Sweet crises, abdominal pains, pains and tension … It is among the situations that many women experience during their period. So what do we know about menstruation? Op. Dr. With some information, Müzeyyen Almora Güleryüz reveals the mysteries that occur in our minds about the period for us.
What is menstruation?
It is the process of expelling blood and other materials (through the vagina) from the inner surface of the uterus at intervals of about one month with the effect of hormones.
When does my period begin and when does it end?
The first period occurs after the onset of puberty and is called menarche. The average age of menarche is 12 to 15 years. The medical definition of menopause is when a woman does not have her period for a full year and is no longer fertile. It takes place between 45 and 55 on average.
What causes menstrual pain?
Many women experience painful cramps, also known as dysmenorrhea, during menstruation. Painful menstrual cramps caused by excessive prostaglandin (lipid components derived from fatty acids) release is called primary dysmenorrhea. Primary dysmenorrhea usually begins within a year or two, typically with the onset of ovulation cycles in adolescents. Secondary dysmenorrhea (painful menstruation that occurs later) is a secondary cause of another disease. Conditions that cause secondary dysmenorrhea include endometriosis, uterine fibroids, and uterine adenomyosis. Rarely, congenital malformations, intrauterine devices, some cancers and pelvic infections also cause secondary dysmenorrhea.
What are the menstrual symptoms? How many days does my period take?
About 80% of women report that they have some premenstrual symptoms. Common symptoms include acne, tender breasts, abdominal distension, fatigue, irritability, and mood swings. These can interfere with normal life in 20 to 30% of women, so they can be characterized as premenstrual syndrome. Symptoms are more severe between 3% and 8%. With the onset of bleeding, other symptoms can include headache, acne, bloating, lower abdominal pain, fatigue, mood changes, food cravings, chest pain, and diarrhea. The first day of menstrual bleeding is the date of the beginning of the last period. The typical time between the first day of a menstrual period and the first day after is 21 to 45 days in teenage girls and 21 to 31 days in adults. Average length is 28 days.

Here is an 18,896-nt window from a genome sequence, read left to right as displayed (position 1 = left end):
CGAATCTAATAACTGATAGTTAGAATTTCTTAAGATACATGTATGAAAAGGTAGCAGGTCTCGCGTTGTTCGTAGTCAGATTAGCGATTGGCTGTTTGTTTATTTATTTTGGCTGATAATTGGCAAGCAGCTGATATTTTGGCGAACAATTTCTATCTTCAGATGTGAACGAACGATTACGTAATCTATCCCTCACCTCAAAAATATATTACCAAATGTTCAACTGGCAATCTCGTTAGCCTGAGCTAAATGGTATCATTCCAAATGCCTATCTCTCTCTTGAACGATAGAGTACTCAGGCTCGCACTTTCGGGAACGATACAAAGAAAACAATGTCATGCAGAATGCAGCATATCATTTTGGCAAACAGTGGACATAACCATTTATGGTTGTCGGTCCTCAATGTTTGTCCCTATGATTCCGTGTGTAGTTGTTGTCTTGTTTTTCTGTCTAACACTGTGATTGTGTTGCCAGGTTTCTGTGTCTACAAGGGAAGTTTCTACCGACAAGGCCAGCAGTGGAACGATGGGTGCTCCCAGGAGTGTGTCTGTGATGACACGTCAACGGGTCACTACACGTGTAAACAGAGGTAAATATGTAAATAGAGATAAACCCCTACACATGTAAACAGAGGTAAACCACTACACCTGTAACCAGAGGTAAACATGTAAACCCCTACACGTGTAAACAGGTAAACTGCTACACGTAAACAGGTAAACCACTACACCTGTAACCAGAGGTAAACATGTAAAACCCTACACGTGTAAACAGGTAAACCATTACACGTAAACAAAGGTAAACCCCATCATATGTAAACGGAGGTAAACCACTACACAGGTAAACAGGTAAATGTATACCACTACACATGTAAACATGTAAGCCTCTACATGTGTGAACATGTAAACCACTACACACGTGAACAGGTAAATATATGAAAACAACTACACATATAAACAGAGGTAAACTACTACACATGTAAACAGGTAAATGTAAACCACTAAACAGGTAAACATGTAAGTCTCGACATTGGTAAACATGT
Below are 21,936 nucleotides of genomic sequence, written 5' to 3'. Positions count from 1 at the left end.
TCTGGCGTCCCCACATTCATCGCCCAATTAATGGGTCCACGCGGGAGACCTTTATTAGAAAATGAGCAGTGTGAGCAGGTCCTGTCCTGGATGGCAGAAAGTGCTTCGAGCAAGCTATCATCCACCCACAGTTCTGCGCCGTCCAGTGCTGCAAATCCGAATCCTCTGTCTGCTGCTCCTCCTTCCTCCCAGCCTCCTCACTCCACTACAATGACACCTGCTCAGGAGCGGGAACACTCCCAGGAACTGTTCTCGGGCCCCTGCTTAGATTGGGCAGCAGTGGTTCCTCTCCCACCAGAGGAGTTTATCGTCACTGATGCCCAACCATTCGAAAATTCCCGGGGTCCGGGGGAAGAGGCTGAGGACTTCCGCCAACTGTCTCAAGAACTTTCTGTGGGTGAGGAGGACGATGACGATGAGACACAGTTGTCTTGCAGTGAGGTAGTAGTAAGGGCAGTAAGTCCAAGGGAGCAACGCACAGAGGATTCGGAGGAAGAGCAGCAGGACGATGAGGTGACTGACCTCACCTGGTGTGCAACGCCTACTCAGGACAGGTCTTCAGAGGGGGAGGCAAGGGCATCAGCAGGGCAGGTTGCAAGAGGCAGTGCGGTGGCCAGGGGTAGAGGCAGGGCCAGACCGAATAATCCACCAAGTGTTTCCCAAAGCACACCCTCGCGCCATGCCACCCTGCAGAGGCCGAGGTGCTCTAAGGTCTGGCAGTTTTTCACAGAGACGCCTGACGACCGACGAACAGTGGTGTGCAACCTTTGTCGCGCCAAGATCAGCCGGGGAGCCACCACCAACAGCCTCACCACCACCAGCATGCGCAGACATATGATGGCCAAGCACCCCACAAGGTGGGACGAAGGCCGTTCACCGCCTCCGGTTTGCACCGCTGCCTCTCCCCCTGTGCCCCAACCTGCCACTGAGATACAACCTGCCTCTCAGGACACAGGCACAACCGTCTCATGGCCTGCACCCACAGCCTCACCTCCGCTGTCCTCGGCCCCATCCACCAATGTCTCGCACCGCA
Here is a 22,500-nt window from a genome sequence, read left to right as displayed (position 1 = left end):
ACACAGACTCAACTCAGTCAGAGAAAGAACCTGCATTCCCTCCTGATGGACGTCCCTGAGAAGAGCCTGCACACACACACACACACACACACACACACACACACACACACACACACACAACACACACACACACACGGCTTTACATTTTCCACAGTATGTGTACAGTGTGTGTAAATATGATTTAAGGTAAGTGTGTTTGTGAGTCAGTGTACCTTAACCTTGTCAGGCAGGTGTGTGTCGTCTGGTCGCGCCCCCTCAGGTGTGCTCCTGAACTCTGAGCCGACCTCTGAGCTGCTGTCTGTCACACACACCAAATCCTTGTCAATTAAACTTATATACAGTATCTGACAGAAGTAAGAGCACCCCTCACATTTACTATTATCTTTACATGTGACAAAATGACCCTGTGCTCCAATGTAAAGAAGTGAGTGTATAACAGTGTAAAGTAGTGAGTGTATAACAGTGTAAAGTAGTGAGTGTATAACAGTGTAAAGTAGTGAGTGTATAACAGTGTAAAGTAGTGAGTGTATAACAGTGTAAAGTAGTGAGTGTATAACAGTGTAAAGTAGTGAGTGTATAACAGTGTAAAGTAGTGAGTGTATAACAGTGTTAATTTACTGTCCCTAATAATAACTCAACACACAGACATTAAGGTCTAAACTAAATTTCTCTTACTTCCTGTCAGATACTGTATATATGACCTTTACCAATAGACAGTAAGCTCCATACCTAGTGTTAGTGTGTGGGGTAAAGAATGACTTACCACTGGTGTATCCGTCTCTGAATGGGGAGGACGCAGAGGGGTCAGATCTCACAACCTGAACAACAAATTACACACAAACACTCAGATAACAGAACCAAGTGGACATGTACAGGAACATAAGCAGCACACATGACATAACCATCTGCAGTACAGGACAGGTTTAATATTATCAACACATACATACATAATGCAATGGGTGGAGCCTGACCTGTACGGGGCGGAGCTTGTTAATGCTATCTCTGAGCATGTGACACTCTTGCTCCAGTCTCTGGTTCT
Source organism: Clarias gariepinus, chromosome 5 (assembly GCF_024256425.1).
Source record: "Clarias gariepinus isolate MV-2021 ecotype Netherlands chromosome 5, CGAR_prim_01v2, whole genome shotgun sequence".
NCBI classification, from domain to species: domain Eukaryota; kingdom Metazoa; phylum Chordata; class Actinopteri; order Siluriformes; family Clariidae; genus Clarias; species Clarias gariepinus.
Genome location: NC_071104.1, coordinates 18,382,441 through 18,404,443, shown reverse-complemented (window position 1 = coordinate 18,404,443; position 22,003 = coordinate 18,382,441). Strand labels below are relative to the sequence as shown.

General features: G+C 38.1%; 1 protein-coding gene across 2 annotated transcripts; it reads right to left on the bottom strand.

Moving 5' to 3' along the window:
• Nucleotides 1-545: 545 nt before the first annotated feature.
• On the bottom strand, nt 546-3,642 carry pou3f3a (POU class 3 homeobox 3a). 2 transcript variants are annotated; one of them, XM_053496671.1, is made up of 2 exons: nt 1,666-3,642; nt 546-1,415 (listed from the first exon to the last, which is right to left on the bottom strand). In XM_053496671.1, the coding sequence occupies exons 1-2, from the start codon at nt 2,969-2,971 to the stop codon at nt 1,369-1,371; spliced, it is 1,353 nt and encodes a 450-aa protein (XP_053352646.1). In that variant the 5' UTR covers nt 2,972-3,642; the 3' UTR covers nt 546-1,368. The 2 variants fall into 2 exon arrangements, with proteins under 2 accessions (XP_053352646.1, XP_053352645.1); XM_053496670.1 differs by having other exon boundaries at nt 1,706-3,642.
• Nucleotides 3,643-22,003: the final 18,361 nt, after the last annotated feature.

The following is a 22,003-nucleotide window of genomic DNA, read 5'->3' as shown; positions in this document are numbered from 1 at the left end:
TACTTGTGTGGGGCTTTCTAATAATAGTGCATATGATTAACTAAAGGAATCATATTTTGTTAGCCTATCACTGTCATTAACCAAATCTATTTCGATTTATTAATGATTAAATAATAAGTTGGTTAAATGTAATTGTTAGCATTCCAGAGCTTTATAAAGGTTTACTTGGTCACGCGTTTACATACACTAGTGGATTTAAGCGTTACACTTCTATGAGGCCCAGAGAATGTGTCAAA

How many days period delay is normal?
The typical time between the first day of a menstruation and the first day after is 21 to 45 days in young women. Delays of more than 45 days should be investigated.
Is excessive bleeding normal?
During the monthly menstrual period, the average volume of menstrual fluid is 35 to 80 milliliters (1-6 tablespoons of menstrual fluid). Menstrual fluid is reddish brown, slightly darker than blood. About half of the menstrual fluid is blood. This blood contains sodium, calcium, phosphate, iron and chloride, and their degree depends on the woman. Fluid consists of cervical mucus, vaginal secretions and endometrial tissue as well as blood The amount of iron lost in menstrual fluid is relatively small for most women. If menstrual bleeding is intense and prolonged enough to be iron deficient, it is not normal and should be investigated.
What should be considered when choosing a pad?
- It should have high absorbency
- Must be able to breathe
- It must be anti-allergic
- Should not disturb the vaginal flora and acidity balance
- Should not leave a feeling of wetness
- The wings should provide extra protection against infiltration
- It shouldn’t smell
- Thickness should not be evident. Body shape should be in contour
What is good for menstrual pain?
Treatments targeting the pain mechanism include nonsteroidal anti-inflammatory analgesic (NSAIDs) and hormonal contraceptives. NSAIDs inhibit prostaglandin production. With long-term treatment, hormonal birth control reduces the amount of uterine fluid / tissue that is expelled from the uterus. This results in shorter, less painful menstrual bleeding. Regular physical activity can limit the severity of uterine cramps.
Is severe menstrual pain a sign of illness?
It may be a sign of illness. These conditions include endometriosis, uterine fibroids, and uterine adenomyosis. Rarely, congenital malformations, intrauterine devices, some cancers and pelvic infections cause secondary dysmenorrhea.
What should we do if menstrual pain does not go away?
Women should be evaluated for an illness if pain occurs between menstrual periods, lasts longer than the first few days of the period, or does not provide adequate relief from the use of non-steroidal anti-inflammatory drugs (NSAIDs) or hormonal contraceptives.
ARTICLE: Kiss. Dr. Müzeyyen Almora Güleryüz